Stealing donations for a sick baby, the appointment of known sex abusers and skimming money earmarked for the poor are some of the explosive allegations in a Greek church civil war now raging in Toronto.
The Toronto Sun reports that according to a lawsuit, in 2012, when baby Alexander Karanikas needed more than $100,000 to airlift him home from Greece for lifesaving heart surgery at Sick Kids, the Greek Canadian community rallied and raised thousands of dollars after the fundraiser was announced by the Archbishop (“the Metropolitan”) of the Greek Orthodox Metropolis of Toronto (Canada).
But most of the money never reached the child’s family, the lawsuit claims.
Instead, according to the suit filed by the Greek Community of Toronto (GCT), the Metropolis handed over a paltry $1,450 of the estimated $50,000 they raised, and never issued the promised charitable tax receipts.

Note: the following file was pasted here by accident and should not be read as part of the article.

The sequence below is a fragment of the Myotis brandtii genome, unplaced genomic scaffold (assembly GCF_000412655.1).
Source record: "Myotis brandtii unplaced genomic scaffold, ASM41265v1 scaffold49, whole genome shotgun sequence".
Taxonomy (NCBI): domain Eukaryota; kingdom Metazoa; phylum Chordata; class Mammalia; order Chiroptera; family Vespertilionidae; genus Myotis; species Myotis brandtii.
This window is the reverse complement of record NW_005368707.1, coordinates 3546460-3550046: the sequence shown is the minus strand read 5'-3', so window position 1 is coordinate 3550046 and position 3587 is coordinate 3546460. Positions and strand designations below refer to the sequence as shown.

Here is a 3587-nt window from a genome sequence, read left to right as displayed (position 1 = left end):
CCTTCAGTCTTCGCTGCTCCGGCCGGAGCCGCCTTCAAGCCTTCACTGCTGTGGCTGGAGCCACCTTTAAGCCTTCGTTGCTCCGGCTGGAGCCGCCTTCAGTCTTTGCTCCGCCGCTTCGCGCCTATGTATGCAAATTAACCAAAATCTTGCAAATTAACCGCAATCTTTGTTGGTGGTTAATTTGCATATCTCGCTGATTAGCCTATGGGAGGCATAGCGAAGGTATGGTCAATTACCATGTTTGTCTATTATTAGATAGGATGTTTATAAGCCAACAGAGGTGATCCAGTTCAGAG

That’s just one of many shocking allegations contained in the statement of claim filed recently against the Metropolis, its Archbishop, Sotirios Athanassoulas, four priests, members of the church’s women’s auxiliary, as well as the wife and children of Father Philip Philippou, for allegedly misappropriating funds earmarked for the sick, homeless and poor.
The lawsuit contends the Metropolis installed known sex abusers in GCT churches: Ioan Popp was placed at St. John’s Church in 2015; despite knowing he was a sex offender on bail.
The late Demetre Tsevlikos was appointed to St. Irene Chrisovalantou; when they knew or ought to have known, he was a sexual predator and pedophile.
And former Bishop Georgije Djokic was invited by the Metropolitan to conduct mass in 2016, yet was defrocked for “allegations of indecent sexual behaviour.”
The suit also alleges the Metropolis and its appointed priests are “unlawfully” dipping into hundreds of thousands of dollars raised by GCT congregation members — from collection plate donations to payments for “priestly offerings” — and “misdirecting, dissipating and misappropriating” money earmarked for outreach programs for the disabled, widowed and orphaned, Sunday schools, food banks and physical upkeep of the churches.
Source: Toronto Sun